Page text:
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Creative Expressions of Agency: Contemplating Youth Voice and Adult Roles in Participatory Action Research


by Vanessa Jones, Carmine Stewart, Anne Galletta & Jennifer Ayala — 2015

The chapter examines youth participation within three intergenerational collectives using participatory action research (PAR) to address educational policies youth viewed as counterproductive to their education. Outlining the complexity of youth voice, the multiple vehicles within the arts through which youth voice is expressed, and the different ways in which youth voice is received by educators and policy makers, the chapter underscores the promise of youth involvement in developing, assessing, and fundamentally altering educational policy.


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This article originally appeared as NSSE Yearbook Vol 114. No. 1.


Cite This Article as: Teachers College Record Volume 117 Number 13, 2015, p. 135-152
http://www.tcrecord.org ID Number: 18281, Date Accessed: 10/21/2017 10:00:36 AM

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About the Author
  • Vanessa Jones
    Artivist InK
    E-mail Author
    VANESSA JONES, founder of Artivist InK, employs multi-media methods to document the nature of Black experiences, examining the politics of educational access, identity formation, and negotiating space within postcolonial United States. In theorizing around art as a method and the role stories have in creating historical memory and (re)defining the context of urban education, she attends to the notion of “expert” and the need to reimagine research to include the situated knowledge construction and perspectives of “others” who are often the subjects of this racist construct. Recently published works include: Jones, V. (2014). Art as method: A crafted counter story of urban experiences and implications for educating Black youth. In M. C. Edwards (Ed.), Black Child Journal: The Arts and the Black Child. IL: Third World Press.
  • Carmine Stewart
    Aspire Consulting and Educational Services
    E-mail Author
    CARMINE STEWART received her Bachelor of Science degree in Education from Eastern Michigan University and returned home to Cleveland to pursue a Master’s in Urban Planning from the Levin College of Urban Affairs at Cleveland State University. For the next 10 years Carmine held several roles in education, until finding her passion and purpose in the field of adult literacy education. After observing the current state of teacher preparation and professional development in adult literacy, and judging it to be inadequate preparation for the education of adults with low literacy levels, Carmine began pursuing a PhD in Urban Education from Cleveland State University, with the hope of changing the current state of the field. Carmine earned her doctorate in August of 2012, after defending her dissertation, “Teacher Preparation and Professional Development in Adult Literacy Education.” Carmine conducts professional development workshops for adult literacy instructors that provide them with strategies and tools useful for improving the instruction of adult learners. Carmine is also the President and CEO of Aspire Consulting and Educational Services, conducting research, evaluation, assessment, data analysis, and professional development training for school districts and adult literacy agencies. Her research interests are teacher preparation and professional development in adult literacy education, developing emancipatory knowledge in adult literacy educators, creating agency among the adult literacy population, and family literacy. Recently published works include: Stewart, C. (2012). Teacher Preparation and Professional Development in Adult Literacy Education (Doctoral dissertation). Retrieved from Ohiolink. https://etd.ohiolink.edu/rws_etd/document/get/csu1357933502/inline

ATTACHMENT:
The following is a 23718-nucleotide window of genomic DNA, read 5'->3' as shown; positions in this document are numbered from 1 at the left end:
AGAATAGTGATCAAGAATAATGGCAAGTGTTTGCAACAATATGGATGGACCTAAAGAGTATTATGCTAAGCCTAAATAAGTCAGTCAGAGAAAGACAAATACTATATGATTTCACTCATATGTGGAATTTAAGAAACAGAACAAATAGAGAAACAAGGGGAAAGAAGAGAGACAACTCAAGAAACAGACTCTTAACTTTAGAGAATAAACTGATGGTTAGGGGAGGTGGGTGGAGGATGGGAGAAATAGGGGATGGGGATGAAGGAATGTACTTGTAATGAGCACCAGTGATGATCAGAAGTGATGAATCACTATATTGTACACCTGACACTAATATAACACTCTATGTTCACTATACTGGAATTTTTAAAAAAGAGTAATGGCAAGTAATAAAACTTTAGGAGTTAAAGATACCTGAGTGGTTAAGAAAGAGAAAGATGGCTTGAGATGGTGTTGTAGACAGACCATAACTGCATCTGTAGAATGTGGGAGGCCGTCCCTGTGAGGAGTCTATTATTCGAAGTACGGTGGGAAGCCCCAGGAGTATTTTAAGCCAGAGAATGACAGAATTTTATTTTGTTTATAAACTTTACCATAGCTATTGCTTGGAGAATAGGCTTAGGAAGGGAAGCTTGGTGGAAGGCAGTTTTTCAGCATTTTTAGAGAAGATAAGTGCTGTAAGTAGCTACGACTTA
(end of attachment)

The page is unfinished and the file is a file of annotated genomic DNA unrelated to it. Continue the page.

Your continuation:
• Anne Galletta
    Cleveland State University
    ANNE GALLETTA is an associate professor at the College of Education and Human Services at Cleveland State University. As a social psychologist, her research interests include the nature of social and structural relations as they relate to equity in education. To address dimensions of human experience within schools and communities, she draws on qualitative research methods, particularly the semi-structured interview. Through participatory methods, Dr. Galletta works with educators, youth, and community members in studying issues affecting neighborhoods and schools and engaging in collective action to address these issues. Recently published works include: Galletta, A. (2013). Mastering the semi-structured interview and beyond: From research design to analysis and publication. New York: New York University Press. Ayala, J., & Galletta, A. (2012). Documenting disappearing spaces: Erasure and remembrance in two high school closures. Peace and Conflict: Journal of Peace Psychology, 18(2), 149–155.
  • Jennifer Ayala
    St. Peter's University
    E-mail Author
    JENNIFER AYALA, PhD, is an Associate Professor in the School of Education at Saint Peter’s University in Jersey City, New Jersey. Her scholarship focuses on education justice issues using PAR with youth and educators, borderlands theory/mestiza consciousness, and Latinidades. Recently published works include: Zaal, M., & Ayala, J. (2013). “Why don’t we learn like this in school?” One participatory action research collective’s framework for developing policy thinking. Journal for Curriculum Theorizing, 29(2), pp. 159–172. Ayala, J., & Galletta, A. (2012). Documenting disappearing spaces: Erasure and remembrance in two high school closures. Peace and Conflict: A Journal of Peace Psychology
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